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Dairy majors scramble for plant-based alternatives

A rapidly increasing number of environmentally-conscious consumers opt for cruelty-free ethical products and brands force large international milk product companies to shift their focus on manufacturing plant-based dairy products.

Globally, the market for plant-based or milk alternatives is one of the fastest-growing segments in the functional and specialty beverages area of newer food product development. These days, consumers are increasingly inclined to choose alternatives to animal (cow, buffalo, goat, and camel) milk due to a range of factors including lactose intolerance, hypercholesterolemia prevalence, allergies to animal milk, and increasing preference for vegan diet. A growing trend is plant-based milk substitutes, which can be cheap alternatives for underdeveloped countries, underprivileged populations, and in areas where there is a shortage of animal milk.

Milk is a key component of dietary requirements in many countries, as it includes several essential elements. Due to its high content of calcium, proteins, and vitamins (A, B2, and B12), three portions of milk are recommended daily in Austria, for instance. However, the production of dairy products has a substantial impact on the environment. Soil deterioration, air and water pollution, and biodiversity loss are the primary environmental problems associated with rearing of animals for the milk production.

Industry players focusing on plant-based offerings
Innovations based on plants are giving enduring dairy brands a new vitality, as they attempt to stand out in their portfolio. Dairy companies are researching vegan alternatives, via in-house R&D and business collaborations to grab more growth opportunities.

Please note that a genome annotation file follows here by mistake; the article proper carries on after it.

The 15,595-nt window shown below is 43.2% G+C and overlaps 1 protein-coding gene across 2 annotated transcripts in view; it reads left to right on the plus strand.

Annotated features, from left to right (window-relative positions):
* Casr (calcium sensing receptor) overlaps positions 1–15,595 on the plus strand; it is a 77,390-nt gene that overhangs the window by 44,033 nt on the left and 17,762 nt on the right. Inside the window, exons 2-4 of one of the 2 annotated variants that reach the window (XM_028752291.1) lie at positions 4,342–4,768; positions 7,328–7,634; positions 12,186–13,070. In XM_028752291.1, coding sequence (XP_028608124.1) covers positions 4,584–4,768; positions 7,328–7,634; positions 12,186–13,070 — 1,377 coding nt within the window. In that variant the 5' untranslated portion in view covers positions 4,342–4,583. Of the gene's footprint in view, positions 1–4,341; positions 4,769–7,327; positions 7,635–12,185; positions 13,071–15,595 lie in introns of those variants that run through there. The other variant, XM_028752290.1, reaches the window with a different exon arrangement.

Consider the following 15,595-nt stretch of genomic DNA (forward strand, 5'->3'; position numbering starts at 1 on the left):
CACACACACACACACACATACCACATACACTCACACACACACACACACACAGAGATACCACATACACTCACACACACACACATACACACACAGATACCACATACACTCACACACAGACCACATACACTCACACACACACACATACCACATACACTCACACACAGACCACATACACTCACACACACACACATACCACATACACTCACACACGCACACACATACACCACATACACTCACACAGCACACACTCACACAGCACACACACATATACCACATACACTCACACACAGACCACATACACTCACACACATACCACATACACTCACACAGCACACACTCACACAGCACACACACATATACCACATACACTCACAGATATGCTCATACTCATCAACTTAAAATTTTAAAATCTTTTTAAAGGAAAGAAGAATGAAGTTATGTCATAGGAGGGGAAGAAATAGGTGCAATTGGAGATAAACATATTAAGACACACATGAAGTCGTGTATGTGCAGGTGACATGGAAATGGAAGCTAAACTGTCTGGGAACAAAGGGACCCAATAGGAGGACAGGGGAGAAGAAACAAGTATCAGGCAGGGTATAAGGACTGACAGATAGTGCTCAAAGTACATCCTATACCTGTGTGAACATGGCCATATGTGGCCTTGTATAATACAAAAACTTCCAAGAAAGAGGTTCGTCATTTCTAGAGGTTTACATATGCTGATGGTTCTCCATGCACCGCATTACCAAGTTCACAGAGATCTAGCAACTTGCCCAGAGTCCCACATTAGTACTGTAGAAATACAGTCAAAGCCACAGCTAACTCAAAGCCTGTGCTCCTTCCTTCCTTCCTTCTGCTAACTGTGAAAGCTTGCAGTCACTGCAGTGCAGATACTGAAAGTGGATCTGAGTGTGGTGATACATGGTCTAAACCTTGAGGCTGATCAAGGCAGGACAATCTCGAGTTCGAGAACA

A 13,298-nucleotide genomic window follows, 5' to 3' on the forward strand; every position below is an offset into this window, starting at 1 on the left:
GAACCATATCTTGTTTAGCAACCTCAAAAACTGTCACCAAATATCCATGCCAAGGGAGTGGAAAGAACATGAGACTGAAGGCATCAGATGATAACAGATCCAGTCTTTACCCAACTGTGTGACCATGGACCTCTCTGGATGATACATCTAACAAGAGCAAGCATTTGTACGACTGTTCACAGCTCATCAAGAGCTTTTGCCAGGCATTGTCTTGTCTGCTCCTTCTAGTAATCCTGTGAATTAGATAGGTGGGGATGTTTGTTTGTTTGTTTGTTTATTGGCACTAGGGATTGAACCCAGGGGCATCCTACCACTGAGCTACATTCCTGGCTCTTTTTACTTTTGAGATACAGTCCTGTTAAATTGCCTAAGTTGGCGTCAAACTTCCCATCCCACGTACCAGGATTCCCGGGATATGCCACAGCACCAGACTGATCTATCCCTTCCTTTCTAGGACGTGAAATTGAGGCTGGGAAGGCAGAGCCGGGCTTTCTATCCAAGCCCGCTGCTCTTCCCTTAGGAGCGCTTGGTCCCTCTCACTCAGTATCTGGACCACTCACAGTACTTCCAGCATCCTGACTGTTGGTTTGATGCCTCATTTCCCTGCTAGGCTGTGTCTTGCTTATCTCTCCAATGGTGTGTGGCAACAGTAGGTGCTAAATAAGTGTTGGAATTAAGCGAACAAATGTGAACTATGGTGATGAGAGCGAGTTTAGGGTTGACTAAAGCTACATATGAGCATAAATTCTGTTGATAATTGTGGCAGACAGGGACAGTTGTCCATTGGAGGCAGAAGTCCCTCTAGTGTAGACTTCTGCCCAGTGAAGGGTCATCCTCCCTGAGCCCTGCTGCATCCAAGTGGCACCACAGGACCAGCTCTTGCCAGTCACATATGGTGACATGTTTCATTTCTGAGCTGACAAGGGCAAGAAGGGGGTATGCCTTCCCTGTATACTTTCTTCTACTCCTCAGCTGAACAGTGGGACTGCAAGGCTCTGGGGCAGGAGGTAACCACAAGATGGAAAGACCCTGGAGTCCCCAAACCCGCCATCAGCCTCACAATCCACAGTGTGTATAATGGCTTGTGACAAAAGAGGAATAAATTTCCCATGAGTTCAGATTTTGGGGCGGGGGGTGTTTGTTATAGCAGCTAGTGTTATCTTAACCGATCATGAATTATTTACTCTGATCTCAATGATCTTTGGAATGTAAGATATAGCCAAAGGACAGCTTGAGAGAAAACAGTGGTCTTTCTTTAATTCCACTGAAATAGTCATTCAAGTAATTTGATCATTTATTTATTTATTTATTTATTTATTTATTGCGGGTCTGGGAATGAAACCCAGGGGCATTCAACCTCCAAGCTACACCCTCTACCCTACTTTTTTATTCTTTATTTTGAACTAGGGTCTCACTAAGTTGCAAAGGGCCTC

On August 16, 2022, the Sudbury plant of Lactalis Canada (formerly Parmalat) announced its plans to stop producing cow milk as of September 30, 2022. The dairy producer also announced that in the coming months, it would transform the Palm Dairy Road facility in the city’s eastern section into a facility with innovative technologies dedicated to expanding its line of plant-based milk products.

The addition of plant milk products in the plant-based products category by Lactalis Canada will expand the company’s portfolio of plant-based foods, which already includes items, such as Sensational Soy, Lactantia margarine, and Siggi’s coconut-based yogurt substitute. These products complement the company’s broad range of well-liked, high-quality, nutritious dairy products.

The decision to stop cow milk processing and packaging operations, according to Lactalis Canada, was made because of “a long-term volume decline and increased costs in the fluid milk market in Ontario that have decreased profitability and economic sustainability of Lactalis Canada’s fluid operations in Sudbury.”

Lactalis Canada will continue to run its refrigerated warehouse in Sudbury and will keep most of its workforce there during the transition period and for its new production facility. Additional employment opportunities are expected with future growth, as the company grows as an integral part of the Sudbury community and is a significant economic and social contributor to the area.

In a statement, firm’s president-CEO Mark Taylor said cow milk moving from Sudbury will be relocated to their other operations in Ontario and Quebec, Canada. He stated that neither the supply nor the service will be interrupted. “While dairy remains our primary product,” Taylor added that “as a market leader in innovations and as evidenced by our upcoming expansion into plant-based products, we are continuously watching the consumer and looking for chances to innovate and respond to the market.”

Similarly, the Netherlands-based Friesland Campina’s Valess brand is looking at vegan alternatives to its meat substitutes manufactured from dairy fibre. “Even those who are not vegans can be seen wanting more plant-based foods. Therefore, we aim to provide an expanded range of products to meet that need,” said Wieteke Janssen, marketing manager at Valess. Friesland Campina has already made a move to enter the plant-based milk products market. In 2021, the international dairy supplier teamed up with Valio, a Finland-based leader in the global dairy ingredients market, to assess the oat-based milk and yogurt substitute OddlyGood in Finland.